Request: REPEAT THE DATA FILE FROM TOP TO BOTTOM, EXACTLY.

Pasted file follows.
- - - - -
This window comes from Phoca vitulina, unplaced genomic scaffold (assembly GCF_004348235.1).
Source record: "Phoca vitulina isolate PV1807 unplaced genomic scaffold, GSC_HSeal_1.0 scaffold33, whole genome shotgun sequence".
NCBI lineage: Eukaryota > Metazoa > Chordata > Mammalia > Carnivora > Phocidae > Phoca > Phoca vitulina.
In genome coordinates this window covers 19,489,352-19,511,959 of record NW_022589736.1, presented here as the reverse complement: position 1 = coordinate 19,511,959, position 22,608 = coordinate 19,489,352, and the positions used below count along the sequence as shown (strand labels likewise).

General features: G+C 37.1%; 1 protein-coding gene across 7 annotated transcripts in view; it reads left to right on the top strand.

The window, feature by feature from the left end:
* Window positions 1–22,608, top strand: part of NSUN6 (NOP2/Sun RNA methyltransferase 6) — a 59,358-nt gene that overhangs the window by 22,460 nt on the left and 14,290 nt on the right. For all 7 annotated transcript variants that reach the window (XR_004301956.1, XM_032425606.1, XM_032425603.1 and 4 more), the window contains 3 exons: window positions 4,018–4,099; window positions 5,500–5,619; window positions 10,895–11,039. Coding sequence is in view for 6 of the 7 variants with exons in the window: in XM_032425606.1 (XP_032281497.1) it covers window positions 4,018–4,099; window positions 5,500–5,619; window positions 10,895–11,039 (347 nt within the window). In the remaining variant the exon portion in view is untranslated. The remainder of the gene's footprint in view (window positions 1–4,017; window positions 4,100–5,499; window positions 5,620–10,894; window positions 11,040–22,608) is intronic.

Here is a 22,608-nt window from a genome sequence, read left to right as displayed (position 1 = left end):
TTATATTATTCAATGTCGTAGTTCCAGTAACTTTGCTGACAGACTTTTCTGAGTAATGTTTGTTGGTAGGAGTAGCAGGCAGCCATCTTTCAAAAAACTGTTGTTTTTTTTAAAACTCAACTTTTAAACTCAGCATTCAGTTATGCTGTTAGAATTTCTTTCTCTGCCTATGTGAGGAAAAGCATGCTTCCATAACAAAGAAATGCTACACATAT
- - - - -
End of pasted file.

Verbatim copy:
This window comes from Phoca vitulina, unplaced genomic scaffold (assembly GCF_004348235.1).
Source record: "Phoca vitulina isolate PV1807 unplaced genomic scaffold, GSC_HSeal_1.0 scaffold33, whole genome shotgun sequence".
NCBI lineage: Eukaryota > Metazoa > Chordata > Mammalia > Carnivora > Phocidae > Phoca > Phoca vitulina.
In genome coordinates this window covers 19,489,352-19,511,959 of record NW_022589736.1, presented here as the reverse complement: position 1 = coordinate 19,511,959, position 22,608 = coordinate 19,489,352, and the positions used below count along the sequence as shown (strand labels likewise).

General features: G+C 37.1%; 1 protein-coding gene across 7 annotated transcripts in view; it reads left to right on the top strand.

The window, feature by feature from the left end:
* Window positions 1–22,608, top strand: part of NSUN6 (NOP2/Sun RNA methyltransferase 6) — a 59,358-nt gene that overhangs the window by 22,460 nt on the left and 14,290 nt on the right. For all 7 annotated transcript variants that reach the window (XR_004301956.1, XM_032425606.1, XM_032425603.1 and 4 more), the window contains 3 exons: window positions 4,018–4,099; window positions 5,500–5,619; window positions 10,895–11,039. Coding sequence is in view for 6 of the 7 variants with exons in the window: in XM_032425606.1 (XP_032281497.1) it covers window positions 4,018–4,099; window positions 5,500–5,619; window positions 10,895–11,039 (347 nt within the window). In the remaining variant the exon portion in view is untranslated. The remainder of the gene's footprint in view (window positions 1–4,017; window positions 4,100–5,499; window positions 5,620–10,894; window positions 11,040–22,608) is intronic.

Here is a 22,608-nt window from a genome sequence, read left to right as displayed (position 1 = left end):
TTATATTATTCAATGTCGTAGTTCCAGTAACTTTGCTGACAGACTTTTCTGAGTAATGTTTGTTGGTAGGAGTAGCAGGCAGCCATCTTTCAAAAAACTGTTGTTTTTTTTAAAACTCAACTTTTAAACTCAGCATTCAGTTATGCTGTTAGAATTTCTTTCTCTGCCTATGTGAGGAAAAGCATGCTTCCATAACAAAGAAATGCTACACATAT